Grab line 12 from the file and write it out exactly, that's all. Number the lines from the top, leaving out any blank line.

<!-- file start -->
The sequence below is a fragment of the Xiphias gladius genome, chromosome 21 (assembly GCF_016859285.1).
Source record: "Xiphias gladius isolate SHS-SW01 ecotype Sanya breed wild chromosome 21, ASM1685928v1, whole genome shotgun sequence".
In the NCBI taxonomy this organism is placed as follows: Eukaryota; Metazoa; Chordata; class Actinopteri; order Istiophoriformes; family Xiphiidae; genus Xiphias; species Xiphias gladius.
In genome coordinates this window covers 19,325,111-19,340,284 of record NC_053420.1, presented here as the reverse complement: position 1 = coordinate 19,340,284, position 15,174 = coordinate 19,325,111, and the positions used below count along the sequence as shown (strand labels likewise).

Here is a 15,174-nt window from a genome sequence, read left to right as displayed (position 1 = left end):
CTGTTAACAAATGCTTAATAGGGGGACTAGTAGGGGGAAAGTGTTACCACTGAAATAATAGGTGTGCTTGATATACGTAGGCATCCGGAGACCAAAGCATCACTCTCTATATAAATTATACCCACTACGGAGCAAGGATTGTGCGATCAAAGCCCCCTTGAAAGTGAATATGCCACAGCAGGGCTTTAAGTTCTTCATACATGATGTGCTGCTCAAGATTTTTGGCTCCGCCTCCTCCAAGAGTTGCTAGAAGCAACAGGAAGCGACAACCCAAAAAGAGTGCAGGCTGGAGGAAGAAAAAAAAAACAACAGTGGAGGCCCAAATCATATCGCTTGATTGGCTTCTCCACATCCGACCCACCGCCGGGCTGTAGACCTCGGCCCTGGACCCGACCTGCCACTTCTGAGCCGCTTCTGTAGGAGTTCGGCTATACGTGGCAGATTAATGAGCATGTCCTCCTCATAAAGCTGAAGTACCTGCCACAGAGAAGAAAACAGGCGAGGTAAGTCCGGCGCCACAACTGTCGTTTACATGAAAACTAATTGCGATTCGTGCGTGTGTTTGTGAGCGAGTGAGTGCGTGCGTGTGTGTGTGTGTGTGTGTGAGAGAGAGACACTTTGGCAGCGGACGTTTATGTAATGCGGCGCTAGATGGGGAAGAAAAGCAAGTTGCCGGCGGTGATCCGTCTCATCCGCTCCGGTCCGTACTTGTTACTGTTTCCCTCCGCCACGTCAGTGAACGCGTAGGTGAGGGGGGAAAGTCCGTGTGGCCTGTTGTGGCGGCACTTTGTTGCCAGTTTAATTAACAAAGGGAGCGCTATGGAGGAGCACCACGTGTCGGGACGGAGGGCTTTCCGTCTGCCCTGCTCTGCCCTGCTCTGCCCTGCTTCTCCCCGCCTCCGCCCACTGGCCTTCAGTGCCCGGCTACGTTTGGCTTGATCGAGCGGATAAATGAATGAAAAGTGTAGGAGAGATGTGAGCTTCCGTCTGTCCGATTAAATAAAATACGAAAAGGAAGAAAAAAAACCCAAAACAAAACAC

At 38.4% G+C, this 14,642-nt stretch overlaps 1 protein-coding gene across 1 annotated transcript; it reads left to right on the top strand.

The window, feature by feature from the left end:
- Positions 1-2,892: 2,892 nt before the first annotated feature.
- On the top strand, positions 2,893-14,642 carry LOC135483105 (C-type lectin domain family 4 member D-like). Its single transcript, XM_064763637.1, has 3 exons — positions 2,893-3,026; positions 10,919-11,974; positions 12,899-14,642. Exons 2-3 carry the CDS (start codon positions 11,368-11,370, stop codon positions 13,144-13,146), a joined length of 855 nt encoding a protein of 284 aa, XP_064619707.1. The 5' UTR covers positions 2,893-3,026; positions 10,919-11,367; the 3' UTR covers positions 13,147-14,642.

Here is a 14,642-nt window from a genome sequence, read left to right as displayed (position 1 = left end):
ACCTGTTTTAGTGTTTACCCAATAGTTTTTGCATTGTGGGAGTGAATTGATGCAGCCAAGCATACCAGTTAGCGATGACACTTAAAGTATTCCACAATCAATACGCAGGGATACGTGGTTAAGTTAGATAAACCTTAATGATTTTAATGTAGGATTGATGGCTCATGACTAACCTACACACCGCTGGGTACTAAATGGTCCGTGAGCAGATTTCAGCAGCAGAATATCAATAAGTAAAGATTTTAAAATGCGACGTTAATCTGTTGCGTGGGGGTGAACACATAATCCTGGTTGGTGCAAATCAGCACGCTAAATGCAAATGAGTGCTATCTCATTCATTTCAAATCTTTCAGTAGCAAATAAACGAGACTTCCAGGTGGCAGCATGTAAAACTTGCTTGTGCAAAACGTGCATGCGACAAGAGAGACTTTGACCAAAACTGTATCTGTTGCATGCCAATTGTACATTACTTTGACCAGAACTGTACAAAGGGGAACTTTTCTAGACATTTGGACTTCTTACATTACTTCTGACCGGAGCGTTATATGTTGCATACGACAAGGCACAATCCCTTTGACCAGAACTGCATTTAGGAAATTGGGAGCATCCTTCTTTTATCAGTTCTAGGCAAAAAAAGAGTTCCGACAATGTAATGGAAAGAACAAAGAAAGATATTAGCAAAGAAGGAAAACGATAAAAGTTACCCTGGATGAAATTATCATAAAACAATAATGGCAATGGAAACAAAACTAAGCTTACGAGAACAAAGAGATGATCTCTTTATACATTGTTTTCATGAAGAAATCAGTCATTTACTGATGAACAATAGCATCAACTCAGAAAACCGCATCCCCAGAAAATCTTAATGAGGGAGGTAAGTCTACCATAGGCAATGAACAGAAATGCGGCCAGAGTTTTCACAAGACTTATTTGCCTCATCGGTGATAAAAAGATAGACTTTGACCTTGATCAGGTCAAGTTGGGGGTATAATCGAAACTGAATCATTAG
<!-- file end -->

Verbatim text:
ACCTGTTTTAGTGTTTACCCAATAGTTTTTGCATTGTGGGAGTGAATTGATGCAGCCAAGCATACCAGTTAGCGATGACACTTAAAGTATTCCACAATCAATACGCAGGGATACGTGGTTAAGTTAGATAAACCTTAATGATTTTAATGTAGGATTGATGGCTCATGACTAACCTACACACCGCTGGGTACTAAATGGTCCGTGAGCAGATTTCAGCAGCAGAATATCAATAAGTAAAGATTTTAAAATGCGACGTTAATCTGTTGCGTGGGGGTGAACACATAATCCTGGTTGGTGCAAATCAGCACGCTAAATGCAAATGAGTGCTATCTCATTCATTTCAAATCTTTCAGTAGCAAATAAACGAGACTTCCAGGTGGCAGCATGTAAAACTTGCTTGTGCAAAACGTGCATGCGACAAGAGAGACTTTGACCAAAACTGTATCTGTTGCATGCCAATTGTACATTACTTTGACCAGAACTGTACAAAGGGGAACTTTTCTAGACATTTGGACTTCTTACATTACTTCTGACCGGAGCGTTATATGTTGCATACGACAAGGCACAATCCCTTTGACCAGAACTGCATTTAGGAAATTGGGAGCATCCTTCTTTTATCAGTTCTAGGCAAAAAAAGAGTTCCGACAATGTAATGGAAAGAACAAAGAAAGATATTAGCAAAGAAGGAAAACGATAAAAGTTACCCTGGATGAAATTATCATAAAACAATAATGGCAATGGAAACAAAACTAAGCTTACGAGAACAAAGAGATGATCTCTTTATACATTGTTTTCATGAAGAAATCAGTCATTTACTGATGAACAATAGCATCAACTCAGAAAACCGCATCCCCAGAAAATCTTAATGAGGGAGGTAAGTCTACCATAGGCAATGAACAGAAATGCGGCCAGAGTTTTCACAAGACTTATTTGCCTCATCGGTGATAAAAAGATAGACTTTGACCTTGATCAGGTCAAGTTGGGGGTATAATCGAAACTGAATCATTAG